Ibuprofen use could hinder testosterone production and impact male infertility, study suggests

Research concludes extended consumption of over-the-counter painkiller can lead to compensated hypogonadism in old age

Nina Massey
Tuesday 09 January 2018 09:08
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Ibuprofen
Ibuprofen

Prolonged use of ibuprofen could hinder testosterone production by the testicles, research suggests.

The study found long-term use of the over-the-counter painkiller resulted in compensated hypogonadism, a condition prevalent among elderly men and associated with reproductive and physical disorders.

Researchers based their findings on a six-week clinical experiment of 31 male participants, aged between 18 and 35.

Writing in the journal Proceedings of the National Academy of Sciences (PNAS), the study authors said: “Concern has been raised over declining male reproductive health in humans.

“Our study addresses this issue by extending data showing anti-androgen effects of analgesics and suggests that such compounds may be involved in adult male reproductive problems.”

Dr Richard Quinton, senior lecturer in endocrinology at Newcastle University, said: “This is a landmark study that elegantly combines clinical and basic research, at both tissue and cellular levels, to show that ibuprofen, a common over-the-counter painkiller, can reversibly hinder testosterone production by testicular cells.”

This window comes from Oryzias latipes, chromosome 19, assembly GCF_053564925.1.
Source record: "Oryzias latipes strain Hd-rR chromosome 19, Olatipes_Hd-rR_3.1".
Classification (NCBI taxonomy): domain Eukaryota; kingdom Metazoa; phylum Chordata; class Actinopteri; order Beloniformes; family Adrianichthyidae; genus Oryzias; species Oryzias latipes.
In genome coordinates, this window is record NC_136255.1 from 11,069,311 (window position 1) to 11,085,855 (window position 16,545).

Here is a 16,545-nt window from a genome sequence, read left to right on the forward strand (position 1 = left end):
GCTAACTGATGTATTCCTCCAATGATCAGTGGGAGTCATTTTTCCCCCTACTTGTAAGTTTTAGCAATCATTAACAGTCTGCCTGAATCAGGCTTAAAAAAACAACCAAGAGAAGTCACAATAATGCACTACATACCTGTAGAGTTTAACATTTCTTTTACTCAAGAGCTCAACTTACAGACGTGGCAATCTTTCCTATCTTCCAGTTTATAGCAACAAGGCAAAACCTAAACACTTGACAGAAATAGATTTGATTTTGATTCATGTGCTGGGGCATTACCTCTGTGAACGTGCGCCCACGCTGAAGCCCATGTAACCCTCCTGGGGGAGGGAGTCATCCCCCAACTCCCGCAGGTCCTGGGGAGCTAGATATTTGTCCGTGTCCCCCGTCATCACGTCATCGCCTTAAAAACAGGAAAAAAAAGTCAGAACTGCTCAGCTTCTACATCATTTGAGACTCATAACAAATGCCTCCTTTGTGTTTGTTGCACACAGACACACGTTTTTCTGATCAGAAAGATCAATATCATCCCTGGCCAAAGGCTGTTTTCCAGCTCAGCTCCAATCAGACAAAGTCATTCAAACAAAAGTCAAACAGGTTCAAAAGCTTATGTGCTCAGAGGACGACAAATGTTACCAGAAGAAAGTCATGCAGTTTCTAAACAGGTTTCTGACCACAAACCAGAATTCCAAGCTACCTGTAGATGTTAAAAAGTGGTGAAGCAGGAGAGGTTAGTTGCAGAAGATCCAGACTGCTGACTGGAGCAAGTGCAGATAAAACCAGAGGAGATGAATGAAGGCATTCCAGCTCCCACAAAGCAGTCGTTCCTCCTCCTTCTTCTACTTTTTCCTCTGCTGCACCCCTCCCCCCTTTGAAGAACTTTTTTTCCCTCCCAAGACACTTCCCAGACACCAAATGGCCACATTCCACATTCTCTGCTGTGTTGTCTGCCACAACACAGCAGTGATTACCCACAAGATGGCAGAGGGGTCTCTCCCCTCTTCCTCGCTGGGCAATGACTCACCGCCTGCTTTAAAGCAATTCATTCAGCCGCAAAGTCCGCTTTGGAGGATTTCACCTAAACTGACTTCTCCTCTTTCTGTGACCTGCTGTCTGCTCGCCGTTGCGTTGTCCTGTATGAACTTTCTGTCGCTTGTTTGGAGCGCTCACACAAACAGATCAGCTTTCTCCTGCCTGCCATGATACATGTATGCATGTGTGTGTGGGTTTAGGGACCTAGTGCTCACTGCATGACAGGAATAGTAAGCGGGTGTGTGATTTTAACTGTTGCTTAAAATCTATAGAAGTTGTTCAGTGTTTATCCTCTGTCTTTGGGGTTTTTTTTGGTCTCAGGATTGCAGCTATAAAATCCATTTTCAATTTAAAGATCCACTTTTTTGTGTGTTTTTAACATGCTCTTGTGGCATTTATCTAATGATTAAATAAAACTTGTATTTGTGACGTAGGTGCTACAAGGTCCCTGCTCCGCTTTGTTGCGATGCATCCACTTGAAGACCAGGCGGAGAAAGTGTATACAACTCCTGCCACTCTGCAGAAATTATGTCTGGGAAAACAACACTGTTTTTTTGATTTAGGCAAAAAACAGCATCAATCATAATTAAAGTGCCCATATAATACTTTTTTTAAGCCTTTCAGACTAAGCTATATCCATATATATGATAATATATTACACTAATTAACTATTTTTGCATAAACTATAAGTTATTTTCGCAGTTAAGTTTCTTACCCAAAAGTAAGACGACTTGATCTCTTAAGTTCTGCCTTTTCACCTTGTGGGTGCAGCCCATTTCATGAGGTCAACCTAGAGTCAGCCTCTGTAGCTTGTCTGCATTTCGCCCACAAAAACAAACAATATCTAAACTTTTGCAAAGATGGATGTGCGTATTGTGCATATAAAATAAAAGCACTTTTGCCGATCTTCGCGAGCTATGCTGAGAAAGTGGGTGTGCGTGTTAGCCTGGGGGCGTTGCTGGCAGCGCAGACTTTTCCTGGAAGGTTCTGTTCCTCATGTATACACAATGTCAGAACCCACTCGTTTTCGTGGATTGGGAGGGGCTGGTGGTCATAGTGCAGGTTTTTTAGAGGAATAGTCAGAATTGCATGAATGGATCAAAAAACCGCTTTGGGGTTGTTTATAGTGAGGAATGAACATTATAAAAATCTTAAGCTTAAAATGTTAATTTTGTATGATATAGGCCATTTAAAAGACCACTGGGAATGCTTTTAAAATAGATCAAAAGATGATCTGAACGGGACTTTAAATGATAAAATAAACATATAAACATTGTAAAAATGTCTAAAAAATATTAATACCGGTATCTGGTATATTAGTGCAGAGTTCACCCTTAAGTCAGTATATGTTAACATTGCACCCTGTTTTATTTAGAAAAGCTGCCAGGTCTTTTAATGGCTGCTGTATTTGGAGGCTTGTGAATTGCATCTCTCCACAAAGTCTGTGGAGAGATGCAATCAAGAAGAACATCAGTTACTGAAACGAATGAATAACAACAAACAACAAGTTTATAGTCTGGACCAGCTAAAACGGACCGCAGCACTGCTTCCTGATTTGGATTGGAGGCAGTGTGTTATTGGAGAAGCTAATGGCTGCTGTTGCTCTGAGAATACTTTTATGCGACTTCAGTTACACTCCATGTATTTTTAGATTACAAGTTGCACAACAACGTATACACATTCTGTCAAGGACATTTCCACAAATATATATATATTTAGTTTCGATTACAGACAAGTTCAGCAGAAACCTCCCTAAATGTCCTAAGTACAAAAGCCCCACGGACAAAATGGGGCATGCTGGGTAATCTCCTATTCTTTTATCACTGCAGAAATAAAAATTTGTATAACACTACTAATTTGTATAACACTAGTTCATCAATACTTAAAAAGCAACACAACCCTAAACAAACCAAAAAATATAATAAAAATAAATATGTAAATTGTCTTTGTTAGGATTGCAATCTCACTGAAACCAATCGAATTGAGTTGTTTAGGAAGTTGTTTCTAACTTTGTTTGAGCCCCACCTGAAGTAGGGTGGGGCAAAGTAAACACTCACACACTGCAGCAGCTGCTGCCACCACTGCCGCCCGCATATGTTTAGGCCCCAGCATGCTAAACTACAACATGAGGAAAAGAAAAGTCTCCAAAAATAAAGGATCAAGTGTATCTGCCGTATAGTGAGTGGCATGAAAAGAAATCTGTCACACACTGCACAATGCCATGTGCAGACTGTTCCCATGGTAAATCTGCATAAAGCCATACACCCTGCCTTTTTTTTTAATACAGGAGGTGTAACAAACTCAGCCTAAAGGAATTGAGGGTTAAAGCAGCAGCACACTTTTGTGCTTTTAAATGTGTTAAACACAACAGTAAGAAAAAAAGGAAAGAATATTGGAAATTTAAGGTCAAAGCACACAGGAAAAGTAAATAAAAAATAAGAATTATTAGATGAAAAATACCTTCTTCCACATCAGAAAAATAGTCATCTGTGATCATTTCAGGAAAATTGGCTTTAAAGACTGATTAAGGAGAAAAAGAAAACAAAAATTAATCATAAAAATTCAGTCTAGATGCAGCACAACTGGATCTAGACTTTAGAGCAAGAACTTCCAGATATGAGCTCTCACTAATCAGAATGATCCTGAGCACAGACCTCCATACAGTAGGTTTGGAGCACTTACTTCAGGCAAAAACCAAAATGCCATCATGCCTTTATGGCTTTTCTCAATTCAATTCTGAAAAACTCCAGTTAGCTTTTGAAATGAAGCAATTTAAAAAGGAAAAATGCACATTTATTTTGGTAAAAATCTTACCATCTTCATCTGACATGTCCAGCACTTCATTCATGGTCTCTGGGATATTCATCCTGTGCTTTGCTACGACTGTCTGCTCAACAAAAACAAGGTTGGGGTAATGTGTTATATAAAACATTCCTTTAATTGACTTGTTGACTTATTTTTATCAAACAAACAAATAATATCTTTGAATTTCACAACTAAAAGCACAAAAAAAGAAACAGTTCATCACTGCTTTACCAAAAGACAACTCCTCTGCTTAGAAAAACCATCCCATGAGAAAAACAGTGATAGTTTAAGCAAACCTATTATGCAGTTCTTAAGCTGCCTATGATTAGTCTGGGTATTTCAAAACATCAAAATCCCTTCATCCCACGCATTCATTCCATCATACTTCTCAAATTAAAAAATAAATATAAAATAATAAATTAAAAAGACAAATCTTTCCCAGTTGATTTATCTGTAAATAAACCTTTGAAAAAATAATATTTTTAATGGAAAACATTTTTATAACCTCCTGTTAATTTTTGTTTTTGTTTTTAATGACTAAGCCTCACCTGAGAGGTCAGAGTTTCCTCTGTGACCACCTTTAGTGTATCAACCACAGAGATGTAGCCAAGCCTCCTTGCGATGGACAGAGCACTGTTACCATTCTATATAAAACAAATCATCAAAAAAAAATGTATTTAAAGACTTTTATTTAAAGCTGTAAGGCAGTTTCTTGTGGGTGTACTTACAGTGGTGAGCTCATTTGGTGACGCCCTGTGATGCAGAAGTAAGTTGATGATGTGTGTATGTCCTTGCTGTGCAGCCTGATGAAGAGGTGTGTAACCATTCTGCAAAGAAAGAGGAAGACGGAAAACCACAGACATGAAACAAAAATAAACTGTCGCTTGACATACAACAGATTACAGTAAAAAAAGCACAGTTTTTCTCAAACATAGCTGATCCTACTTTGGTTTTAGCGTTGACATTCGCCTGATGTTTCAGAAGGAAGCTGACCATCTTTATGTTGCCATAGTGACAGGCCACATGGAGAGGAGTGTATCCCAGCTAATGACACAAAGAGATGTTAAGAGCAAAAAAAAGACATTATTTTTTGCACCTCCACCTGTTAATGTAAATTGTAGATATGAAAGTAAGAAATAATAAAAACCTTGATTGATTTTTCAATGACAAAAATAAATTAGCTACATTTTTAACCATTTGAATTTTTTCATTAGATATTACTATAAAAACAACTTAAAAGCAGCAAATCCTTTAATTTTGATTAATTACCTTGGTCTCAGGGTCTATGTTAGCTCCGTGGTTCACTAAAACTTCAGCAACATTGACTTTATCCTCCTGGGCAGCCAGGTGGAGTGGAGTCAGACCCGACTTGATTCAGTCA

Professor Allan Pacey, professor of andrology at the University of Sheffield, said: “The results suggest that long-term use (several weeks) of ibuprofen can affect the production of the male hormone by the testicles.

“The authors speculate that this could have health implications for such men, given the known links between the disruption of such hormones and cardiovascular disease, diabetes and infertility.

“However, this is currently speculative.

“So, for the time being, I would urge men who need to take ibuprofen to continue to do so.

“However, it is recommended that if men (or women) need to take it for more than three days consecutively then they should first consult their family doctor.”

The research was carried out by David Mobjerg Kristensen, from the University of Copenhagen, and other authors.

PA

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